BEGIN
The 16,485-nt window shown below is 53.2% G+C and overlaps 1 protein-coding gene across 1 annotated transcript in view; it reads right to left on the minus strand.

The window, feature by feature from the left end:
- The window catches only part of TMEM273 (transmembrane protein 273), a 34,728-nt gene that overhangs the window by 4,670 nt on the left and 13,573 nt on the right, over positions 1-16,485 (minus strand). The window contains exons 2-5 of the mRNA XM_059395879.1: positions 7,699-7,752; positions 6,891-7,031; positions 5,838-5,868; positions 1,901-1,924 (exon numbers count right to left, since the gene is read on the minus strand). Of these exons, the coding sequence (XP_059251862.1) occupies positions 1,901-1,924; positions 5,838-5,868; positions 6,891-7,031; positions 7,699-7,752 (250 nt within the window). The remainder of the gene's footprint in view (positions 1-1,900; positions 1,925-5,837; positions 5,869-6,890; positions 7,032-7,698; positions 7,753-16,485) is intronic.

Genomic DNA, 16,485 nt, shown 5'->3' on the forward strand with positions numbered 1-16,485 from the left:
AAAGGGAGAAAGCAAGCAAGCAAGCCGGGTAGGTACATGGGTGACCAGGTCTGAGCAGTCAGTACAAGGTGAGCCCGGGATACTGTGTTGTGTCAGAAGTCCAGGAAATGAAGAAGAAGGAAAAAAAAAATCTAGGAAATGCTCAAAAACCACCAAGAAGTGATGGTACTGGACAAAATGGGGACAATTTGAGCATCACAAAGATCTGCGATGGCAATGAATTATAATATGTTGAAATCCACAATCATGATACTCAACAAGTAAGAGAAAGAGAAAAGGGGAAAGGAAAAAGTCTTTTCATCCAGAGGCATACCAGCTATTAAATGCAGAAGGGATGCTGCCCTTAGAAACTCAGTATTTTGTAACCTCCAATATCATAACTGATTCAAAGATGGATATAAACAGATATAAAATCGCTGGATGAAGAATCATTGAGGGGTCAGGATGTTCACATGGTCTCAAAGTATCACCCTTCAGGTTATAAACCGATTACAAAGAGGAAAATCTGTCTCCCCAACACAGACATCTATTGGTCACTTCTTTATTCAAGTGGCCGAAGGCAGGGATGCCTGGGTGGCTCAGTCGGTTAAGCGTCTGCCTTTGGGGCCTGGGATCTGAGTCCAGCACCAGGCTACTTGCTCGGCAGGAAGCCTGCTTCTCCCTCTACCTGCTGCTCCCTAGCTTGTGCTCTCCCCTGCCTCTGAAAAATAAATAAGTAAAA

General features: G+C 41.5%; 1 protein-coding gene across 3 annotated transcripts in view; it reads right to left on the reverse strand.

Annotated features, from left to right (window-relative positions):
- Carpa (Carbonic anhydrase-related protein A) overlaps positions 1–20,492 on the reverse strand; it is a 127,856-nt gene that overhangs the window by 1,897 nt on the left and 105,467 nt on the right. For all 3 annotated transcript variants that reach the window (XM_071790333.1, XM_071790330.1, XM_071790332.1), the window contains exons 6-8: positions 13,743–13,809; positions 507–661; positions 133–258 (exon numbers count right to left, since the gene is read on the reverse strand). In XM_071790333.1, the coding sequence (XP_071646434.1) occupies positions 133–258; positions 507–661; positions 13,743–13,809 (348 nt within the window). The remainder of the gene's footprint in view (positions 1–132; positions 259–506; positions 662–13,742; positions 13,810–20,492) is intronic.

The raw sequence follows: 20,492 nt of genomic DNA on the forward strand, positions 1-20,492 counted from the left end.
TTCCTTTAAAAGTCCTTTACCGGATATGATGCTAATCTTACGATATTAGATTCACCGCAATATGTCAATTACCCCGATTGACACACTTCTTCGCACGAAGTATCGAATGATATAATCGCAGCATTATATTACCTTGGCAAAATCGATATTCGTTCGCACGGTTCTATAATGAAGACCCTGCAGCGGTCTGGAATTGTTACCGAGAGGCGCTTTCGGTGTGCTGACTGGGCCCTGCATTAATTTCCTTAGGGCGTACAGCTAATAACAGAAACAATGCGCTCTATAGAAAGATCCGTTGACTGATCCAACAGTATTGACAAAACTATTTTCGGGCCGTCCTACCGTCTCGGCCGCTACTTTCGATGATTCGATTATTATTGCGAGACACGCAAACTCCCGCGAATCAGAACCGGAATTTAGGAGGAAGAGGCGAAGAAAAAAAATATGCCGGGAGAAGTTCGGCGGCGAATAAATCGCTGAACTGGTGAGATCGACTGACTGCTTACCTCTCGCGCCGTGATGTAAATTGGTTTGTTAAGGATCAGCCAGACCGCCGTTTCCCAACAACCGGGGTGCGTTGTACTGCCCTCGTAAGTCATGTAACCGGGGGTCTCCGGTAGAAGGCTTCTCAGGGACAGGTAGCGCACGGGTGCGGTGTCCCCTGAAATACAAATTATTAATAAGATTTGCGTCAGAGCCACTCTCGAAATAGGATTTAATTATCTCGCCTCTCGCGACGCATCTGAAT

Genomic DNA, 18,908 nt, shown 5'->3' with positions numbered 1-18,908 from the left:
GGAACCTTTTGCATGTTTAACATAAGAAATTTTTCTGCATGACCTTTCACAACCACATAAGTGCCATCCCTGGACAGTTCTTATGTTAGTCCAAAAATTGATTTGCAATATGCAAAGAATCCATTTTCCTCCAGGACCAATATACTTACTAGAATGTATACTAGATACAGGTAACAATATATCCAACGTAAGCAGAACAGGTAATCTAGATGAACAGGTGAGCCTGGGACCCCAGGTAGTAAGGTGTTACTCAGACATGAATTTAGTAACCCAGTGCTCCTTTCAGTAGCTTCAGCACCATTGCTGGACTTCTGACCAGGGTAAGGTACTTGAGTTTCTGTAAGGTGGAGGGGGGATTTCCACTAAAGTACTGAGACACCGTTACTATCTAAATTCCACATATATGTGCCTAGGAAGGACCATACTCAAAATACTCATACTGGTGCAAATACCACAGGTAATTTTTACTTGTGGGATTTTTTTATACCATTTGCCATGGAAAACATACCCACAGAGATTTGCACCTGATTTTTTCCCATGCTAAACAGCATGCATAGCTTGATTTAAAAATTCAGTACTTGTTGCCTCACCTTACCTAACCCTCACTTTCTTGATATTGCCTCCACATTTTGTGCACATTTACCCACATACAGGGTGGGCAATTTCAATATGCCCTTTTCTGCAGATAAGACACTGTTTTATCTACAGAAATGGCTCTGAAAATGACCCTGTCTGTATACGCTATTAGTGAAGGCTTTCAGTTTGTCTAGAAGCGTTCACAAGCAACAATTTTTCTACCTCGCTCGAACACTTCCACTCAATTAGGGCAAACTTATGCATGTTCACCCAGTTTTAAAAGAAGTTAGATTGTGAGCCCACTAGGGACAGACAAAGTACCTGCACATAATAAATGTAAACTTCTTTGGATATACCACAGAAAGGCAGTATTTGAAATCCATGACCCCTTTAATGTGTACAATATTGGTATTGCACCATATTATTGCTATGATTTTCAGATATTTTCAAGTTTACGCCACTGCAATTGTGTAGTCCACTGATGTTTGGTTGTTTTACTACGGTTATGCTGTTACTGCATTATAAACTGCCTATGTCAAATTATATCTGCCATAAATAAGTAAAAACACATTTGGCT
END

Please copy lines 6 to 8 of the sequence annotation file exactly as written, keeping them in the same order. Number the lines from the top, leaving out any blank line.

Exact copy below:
General features: G+C 41.5%; 1 protein-coding gene across 3 annotated transcripts in view; it reads right to left on the reverse strand.

Annotated features, from left to right (window-relative positions):
- Carpa (Carbonic anhydrase-related protein A) overlaps positions 1–20,492 on the reverse strand; it is a 127,856-nt gene that overhangs the window by 1,897 nt on the left and 105,467 nt on the right. For all 3 annotated transcript variants that reach the window (XM_071790333.1, XM_071790330.1, XM_071790332.1), the window contains exons 6-8: positions 13,743–13,809; positions 507–661; positions 133–258 (exon numbers count right to left, since the gene is read on the reverse strand). In XM_071790333.1, the coding sequence (XP_071646434.1) occupies positions 133–258; positions 507–661; positions 13,743–13,809 (348 nt within the window). The remainder of the gene's footprint in view (positions 1–132; positions 259–506; positions 662–13,742; positions 13,810–20,492) is intronic.